(Another irony – this article is full of them – is that doctors, considered by many to be one of the most high-status, prestigious and sought-after careers, essentially do apprenticeships following completion of their medical degree by way of their two Foundation years (F1 & F2); every medic has to complete these two years at a minimum, before being able to practice as a qualified medical professional).
Also, the fact is, with the exception of the medical (and dental) professions where a degree is a necessity, in 99% of other cases, a degree is merely supposed to provide you with the foot in the door (along with all of those other things – independence, freedom, self-learning, etcetera – which university does enable to some extent but, I would argue, can also be found in other, less expensive ways; e.g. travelling).
The fact is – as soon as you have gotten your foot in the door, no one really cares what your educational background is.
Certainly a couple of years in, after which your graduate scheme (if you are on one) expires,
no one actually cares whether you have a degree or not. (Not unless you’re counting great aunt Bessie, who will always be ever so proud of you and will therefore care IMMENSELY).
Despite all of this, so often we hear about going down the “safe route”, and “having a degree to fall back on”.
To address this, firstly, in the 21st century world that we live in today, where you can showcase your creations through LinkedIn, a personal website, or a blog, for example, you can demonstrate your value in fair more effective ways than “2:1 in [insert degree subject here] from [insert Russell Group University here]”. And there are far fewer people actually showcasing their work in these ways (or, it should be said, doing the work in the first place).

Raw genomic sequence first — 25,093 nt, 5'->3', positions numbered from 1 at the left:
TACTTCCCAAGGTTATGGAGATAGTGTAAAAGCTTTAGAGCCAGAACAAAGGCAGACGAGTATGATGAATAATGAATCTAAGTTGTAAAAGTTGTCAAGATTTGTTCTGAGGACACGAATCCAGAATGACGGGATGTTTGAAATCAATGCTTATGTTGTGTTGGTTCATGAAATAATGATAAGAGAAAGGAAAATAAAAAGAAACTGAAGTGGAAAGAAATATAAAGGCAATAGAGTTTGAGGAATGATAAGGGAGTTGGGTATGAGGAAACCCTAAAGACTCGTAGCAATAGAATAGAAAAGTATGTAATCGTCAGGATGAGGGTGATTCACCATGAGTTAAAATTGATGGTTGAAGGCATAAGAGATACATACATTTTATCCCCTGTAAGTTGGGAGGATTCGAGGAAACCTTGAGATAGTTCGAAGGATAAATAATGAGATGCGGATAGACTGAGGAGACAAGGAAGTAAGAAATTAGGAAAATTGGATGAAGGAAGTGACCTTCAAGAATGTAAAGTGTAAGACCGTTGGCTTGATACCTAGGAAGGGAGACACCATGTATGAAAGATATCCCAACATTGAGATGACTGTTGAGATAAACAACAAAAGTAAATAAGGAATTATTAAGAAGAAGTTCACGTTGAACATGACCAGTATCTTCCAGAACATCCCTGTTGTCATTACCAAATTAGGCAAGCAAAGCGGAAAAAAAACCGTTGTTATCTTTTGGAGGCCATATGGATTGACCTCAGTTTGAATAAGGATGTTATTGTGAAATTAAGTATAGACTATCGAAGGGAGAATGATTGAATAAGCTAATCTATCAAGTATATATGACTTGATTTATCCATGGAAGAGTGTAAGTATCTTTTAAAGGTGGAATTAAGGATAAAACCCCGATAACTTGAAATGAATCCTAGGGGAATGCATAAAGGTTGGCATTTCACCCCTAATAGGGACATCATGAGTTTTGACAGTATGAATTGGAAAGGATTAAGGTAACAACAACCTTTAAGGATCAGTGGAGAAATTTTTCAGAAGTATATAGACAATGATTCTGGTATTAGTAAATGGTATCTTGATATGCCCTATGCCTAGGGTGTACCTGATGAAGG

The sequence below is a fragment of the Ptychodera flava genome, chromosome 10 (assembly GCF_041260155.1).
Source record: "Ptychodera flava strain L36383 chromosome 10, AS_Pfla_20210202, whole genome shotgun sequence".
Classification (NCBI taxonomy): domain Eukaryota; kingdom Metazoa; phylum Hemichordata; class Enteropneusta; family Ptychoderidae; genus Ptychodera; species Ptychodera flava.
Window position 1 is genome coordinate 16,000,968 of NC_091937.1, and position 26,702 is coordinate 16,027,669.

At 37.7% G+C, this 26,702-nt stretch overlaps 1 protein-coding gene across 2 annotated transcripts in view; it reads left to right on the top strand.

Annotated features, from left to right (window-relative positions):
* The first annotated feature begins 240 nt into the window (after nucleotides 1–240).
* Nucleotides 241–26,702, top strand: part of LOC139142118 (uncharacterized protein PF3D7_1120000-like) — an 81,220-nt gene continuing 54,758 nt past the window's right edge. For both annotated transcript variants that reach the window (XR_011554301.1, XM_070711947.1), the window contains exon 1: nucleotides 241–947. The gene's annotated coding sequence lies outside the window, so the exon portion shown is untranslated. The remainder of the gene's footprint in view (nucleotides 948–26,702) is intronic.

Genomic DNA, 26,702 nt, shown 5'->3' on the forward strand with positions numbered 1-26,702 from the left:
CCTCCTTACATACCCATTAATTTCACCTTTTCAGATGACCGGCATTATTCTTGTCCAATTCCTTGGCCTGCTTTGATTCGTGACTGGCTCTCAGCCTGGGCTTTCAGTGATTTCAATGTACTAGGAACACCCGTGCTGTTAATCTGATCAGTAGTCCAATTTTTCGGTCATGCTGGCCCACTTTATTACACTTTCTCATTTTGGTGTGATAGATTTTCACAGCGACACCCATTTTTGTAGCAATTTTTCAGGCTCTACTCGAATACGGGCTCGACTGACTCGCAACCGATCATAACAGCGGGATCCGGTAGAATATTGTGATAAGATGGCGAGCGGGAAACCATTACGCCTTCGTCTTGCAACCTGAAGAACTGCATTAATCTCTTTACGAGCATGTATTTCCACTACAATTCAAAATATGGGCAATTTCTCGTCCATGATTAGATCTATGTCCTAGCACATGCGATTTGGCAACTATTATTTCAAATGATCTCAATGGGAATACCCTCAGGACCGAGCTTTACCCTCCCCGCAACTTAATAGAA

Look at what Nina did to circumvent the tedious process of applying to a job at airbnb, along with the masses. Raghav Haran also gives some great examples of this. But these instances are a rarity, and provide an unbelievable, untapped resource(s) for getting ahead of the crowd and tangibly showing who you are and what you have done.
At the same time, leading firms such as E&Y, PwC and Penguin Random House are reducing their graduate intake numbers, and increasing their school-leaver numbers, for a whole host of reasons. It’s clear that firms are questioning the value of a degree themselves, and even realising that young people are more adaptable straight out of school.
Choosing an apprenticeship, or other form of work-based learning, is not only a valuable experience in and of itself, but also a debt-free one – due to the fact that you earn whilst you learn.
Instead of dragging yourself to lectures, continuing the traditional educational route where you learn to merely exams, at a cost of £27,000 plus the rest – why not get real-world skills and without the debt?
Compared to a graduate joining a firm at the age of 21, as a school-leaver joining the same firm aged 18, you will be 3 years ahead in terms of your career, and thus at an advantage already – and not shackled by the debt.
Why would you not consider this as an option?
All of this leads to one profound statement:
Whereas a degree used to be the precious commodity, actual experience in the working world has taken it’s place.
In 10 years time, perhaps the statement “go off and get some work experience to fall back on” will become the saying instead of the one that exists currently.
*Source: Institute for Fiscal Studies (IFS)